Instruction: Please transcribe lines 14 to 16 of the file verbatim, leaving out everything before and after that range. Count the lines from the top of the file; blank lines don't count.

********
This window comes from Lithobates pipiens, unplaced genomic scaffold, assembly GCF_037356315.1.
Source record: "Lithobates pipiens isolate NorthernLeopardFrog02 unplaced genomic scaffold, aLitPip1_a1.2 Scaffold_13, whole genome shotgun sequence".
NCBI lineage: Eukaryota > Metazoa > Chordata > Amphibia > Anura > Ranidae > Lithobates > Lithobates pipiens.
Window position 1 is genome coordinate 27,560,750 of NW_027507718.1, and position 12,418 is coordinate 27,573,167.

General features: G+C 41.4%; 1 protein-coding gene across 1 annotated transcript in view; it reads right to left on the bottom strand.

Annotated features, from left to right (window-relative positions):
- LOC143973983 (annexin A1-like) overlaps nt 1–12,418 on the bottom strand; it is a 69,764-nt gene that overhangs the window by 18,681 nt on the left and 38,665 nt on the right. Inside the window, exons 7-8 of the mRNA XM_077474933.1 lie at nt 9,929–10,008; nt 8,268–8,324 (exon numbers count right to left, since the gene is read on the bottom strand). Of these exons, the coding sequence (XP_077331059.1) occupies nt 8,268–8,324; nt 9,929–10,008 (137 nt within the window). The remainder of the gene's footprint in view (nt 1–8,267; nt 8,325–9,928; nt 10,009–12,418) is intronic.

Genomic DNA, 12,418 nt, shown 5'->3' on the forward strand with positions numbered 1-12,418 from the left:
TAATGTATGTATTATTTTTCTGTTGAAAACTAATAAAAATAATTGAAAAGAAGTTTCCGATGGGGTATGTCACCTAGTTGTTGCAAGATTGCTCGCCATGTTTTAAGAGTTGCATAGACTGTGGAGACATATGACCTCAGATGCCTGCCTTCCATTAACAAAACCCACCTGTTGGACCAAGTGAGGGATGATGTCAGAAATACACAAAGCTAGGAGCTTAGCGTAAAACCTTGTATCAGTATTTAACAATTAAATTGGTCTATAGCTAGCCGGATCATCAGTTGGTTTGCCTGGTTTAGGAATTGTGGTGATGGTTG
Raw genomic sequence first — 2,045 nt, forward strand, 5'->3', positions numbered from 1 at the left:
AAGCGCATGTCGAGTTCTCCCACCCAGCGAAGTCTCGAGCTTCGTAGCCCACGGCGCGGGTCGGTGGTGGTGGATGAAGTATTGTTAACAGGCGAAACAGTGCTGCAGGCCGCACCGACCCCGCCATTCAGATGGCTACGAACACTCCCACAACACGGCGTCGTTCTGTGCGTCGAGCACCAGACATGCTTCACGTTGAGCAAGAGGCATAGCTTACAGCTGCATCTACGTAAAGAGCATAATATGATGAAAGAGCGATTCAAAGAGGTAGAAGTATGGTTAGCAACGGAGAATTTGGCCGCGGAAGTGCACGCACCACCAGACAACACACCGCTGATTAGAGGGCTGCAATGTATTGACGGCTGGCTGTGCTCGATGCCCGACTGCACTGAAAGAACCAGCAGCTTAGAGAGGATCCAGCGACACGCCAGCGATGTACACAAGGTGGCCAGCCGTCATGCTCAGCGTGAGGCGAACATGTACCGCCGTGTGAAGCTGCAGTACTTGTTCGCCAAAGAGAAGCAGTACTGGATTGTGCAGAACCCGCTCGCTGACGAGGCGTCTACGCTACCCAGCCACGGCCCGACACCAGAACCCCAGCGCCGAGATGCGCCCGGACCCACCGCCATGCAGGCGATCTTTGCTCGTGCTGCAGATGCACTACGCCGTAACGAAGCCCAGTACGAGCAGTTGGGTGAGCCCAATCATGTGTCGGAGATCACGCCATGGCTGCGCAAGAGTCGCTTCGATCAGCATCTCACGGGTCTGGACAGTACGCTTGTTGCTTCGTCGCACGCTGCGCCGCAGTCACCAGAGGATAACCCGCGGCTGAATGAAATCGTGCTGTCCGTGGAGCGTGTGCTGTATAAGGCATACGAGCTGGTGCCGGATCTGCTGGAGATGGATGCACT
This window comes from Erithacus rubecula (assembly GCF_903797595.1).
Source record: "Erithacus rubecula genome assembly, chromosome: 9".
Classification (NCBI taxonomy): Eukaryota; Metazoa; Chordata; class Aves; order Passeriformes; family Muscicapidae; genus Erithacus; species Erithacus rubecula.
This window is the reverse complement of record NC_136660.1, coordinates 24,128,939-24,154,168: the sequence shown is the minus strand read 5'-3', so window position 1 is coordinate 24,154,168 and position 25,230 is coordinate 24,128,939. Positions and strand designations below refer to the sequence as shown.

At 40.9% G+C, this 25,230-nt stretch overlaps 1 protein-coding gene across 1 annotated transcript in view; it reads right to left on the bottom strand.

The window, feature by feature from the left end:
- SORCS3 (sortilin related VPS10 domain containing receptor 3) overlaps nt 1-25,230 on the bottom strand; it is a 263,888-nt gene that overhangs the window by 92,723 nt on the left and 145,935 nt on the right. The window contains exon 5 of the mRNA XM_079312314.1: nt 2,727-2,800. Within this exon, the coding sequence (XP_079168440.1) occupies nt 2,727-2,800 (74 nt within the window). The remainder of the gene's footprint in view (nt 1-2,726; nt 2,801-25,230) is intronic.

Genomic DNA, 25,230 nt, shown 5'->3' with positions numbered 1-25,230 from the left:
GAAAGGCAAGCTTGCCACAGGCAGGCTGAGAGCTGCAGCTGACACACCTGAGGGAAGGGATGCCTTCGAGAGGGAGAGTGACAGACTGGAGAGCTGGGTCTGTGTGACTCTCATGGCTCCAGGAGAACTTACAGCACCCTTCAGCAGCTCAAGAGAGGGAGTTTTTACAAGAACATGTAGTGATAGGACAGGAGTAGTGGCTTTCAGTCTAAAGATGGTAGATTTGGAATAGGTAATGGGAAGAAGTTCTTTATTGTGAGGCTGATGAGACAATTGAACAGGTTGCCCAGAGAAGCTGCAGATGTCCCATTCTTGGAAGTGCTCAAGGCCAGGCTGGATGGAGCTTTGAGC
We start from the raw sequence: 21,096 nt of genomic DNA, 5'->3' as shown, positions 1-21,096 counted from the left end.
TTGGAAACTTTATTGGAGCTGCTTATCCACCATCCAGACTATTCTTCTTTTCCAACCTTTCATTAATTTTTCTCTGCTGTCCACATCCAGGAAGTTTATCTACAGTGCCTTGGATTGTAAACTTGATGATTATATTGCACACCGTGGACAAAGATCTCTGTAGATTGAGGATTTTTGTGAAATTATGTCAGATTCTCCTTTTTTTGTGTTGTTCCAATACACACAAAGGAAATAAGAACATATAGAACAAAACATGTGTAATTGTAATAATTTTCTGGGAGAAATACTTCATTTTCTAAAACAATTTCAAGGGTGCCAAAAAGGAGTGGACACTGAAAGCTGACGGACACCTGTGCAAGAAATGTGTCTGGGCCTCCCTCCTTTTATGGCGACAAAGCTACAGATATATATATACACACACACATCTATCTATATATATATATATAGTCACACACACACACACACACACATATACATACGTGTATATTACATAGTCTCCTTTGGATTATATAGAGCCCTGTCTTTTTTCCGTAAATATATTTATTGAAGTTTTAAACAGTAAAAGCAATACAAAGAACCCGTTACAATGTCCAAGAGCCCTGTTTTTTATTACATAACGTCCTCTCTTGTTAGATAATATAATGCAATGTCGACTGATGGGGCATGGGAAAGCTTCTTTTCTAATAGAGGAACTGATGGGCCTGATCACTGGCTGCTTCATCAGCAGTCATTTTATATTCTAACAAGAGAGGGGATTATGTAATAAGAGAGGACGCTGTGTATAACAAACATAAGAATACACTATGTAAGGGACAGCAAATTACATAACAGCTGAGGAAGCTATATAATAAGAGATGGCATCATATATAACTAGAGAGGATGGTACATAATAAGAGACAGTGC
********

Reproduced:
Classification (NCBI taxonomy): Eukaryota; Metazoa; Chordata; class Aves; order Passeriformes; family Muscicapidae; genus Erithacus; species Erithacus rubecula.
This window is the reverse complement of record NC_136660.1, coordinates 24,128,939-24,154,168: the sequence shown is the minus strand read 5'-3', so window position 1 is coordinate 24,154,168 and position 25,230 is coordinate 24,128,939. Positions and strand designations below refer to the sequence as shown.

At 40.9% G+C, this 25,230-nt stretch overlaps 1 protein-coding gene across 1 annotated transcript in view; it reads right to left on the bottom strand.